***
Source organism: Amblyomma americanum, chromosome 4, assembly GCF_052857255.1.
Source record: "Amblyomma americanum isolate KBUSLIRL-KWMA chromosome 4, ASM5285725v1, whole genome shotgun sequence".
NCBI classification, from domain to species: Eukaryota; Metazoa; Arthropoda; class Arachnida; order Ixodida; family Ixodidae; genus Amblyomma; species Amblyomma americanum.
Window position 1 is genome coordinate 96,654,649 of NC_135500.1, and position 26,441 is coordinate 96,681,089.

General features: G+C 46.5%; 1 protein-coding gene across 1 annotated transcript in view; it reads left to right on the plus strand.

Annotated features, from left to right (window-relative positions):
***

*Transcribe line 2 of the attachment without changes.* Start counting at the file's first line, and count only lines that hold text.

Source record: "Amblyomma americanum isolate KBUSLIRL-KWMA chromosome 4, ASM5285725v1, whole genome shotgun sequence".